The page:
Facing Change: The U.S. Catholic Church Today Is Undergoing Profound Cultural, Social, and Leadership Transitions. It's at the Parish Level That Conflicts Arise and New Pastoral Approaches Are Created
Ospino, Hosffman, U.S. Catholic
Three Catholics--one white, one Hispanic, and one Vietnamese walk into a church on Sunday. (If you thought that I was going to say that they walked into a bar, I know a few of those stories as well.) These Catholics and their families are members of St. Patrick Parish in Lawrence, Massachusetts, which serves Catholics in three different languages: English, Spanish, and Vietnamese.
St. Patrick's has been my home parish for nearly a decade. My wife and I came to the parish to work in Hispanic ministry, and from the time we arrived until now it has been a source of transforming experiences.
St. Patrick's experience is not unique. In parishes throughout the United States today, families from different ethnic and cultural backgrounds come to the same church to celebrate the sacraments and to nourish their faith in different languages. They are active members of the same community while belonging to networks of relationships shaped by their particular cultural traditions.
That such multicultural parishes are becoming more and more common, of course, does not mean that no tensions arise, but these are natural to the transitions that these communities are undergoing.
This is not the first time that the American Catholic experience has been deeply transformed by cultural diversity; neither will it be the last. Many older Catholics still remember the vibrancy of national parishes, where families celebrated their faith in their own languages and affirmed their varying cultural identities. These close-knit, almost independent communities shaped the identity of millions of European-born Catholics and their descendants.
By the middle of the 20th century millions of American Catholics moved out of their close-knit neighborhoods and joined middle-class society. Access to higher education, a more professional workforce, and deep changes in the life of the church helped shape a new phase for Catholicism.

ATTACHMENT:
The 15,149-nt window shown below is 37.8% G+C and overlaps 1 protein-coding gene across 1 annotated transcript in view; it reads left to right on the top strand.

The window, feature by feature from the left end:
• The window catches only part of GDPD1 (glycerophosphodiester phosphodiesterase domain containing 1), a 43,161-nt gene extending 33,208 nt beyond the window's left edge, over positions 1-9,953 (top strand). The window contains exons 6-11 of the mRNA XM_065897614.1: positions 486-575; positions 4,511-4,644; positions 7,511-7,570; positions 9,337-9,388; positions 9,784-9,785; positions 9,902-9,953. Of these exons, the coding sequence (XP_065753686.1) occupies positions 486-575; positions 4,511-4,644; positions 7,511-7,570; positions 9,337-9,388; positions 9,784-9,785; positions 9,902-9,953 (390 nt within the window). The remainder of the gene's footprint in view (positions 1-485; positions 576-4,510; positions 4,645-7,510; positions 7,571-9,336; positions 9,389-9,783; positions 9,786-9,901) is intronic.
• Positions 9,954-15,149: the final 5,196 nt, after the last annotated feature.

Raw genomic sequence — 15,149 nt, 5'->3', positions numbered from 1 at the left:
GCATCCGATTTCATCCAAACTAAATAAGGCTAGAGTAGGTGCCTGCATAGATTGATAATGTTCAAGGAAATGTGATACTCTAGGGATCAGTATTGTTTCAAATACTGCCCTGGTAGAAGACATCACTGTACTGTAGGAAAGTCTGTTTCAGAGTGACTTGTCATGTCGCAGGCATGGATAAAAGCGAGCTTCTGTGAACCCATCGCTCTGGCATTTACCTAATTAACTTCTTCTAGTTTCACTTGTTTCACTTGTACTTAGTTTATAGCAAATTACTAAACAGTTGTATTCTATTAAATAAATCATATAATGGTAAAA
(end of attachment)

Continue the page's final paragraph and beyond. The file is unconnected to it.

Catholics employed a stronger voice in society, their schools became highly respected, their political presence increased significantly, and whole families transitioned into the middle class. That transition meant greater social and political participation and was about being both fully Catholic and fully American.
In the past 10 years, we have witnessed the acceleration of a profound demographic shift. Only five decades ago the vast majority of Catholics in the country shared a mostly European American background. Today the U.S. Catholic landscape looks quite different. Approximately 2.7 percent of U.S. Catholics are Asian and Pacific, 3.7 percent are African American, and the fastest growing group is that of Hispanic Catholics, who already make up 40 percent (possibly more) of the total American Catholic population. It is estimated that in about 15 years half of all U.S. Catholics will be Hispanic.
Clearly the church in the United States is undergoing rapid and profound changes that are already transforming the cultural, social, and religious identity of Catholics. While some are determined to replicate or to hold on to past models of being church, such attempts will only prevent us from being creative in responding to the challenges of our times.
In today's church I see three major transitions that require attention:
1. Cultural transition
As U.S. Catholicism is rapidly moving from a European American cultural experience to one that is largely His-panic and multicultural, celebrating liturgies in two or more languages while integrating different cultural traditions has become increasingly common. However, similar to the nativist calls for "English only policies in the larger society, this development has caused some parishioners to demand that Mass be celebrated in English--in what they define as the "traditional way."
Even if it is true that U.S.-born generations of Hispanics are already integrating into a commonly shared experience, this does not mean that they should have to abandon their cultural traditions and their families' languages. …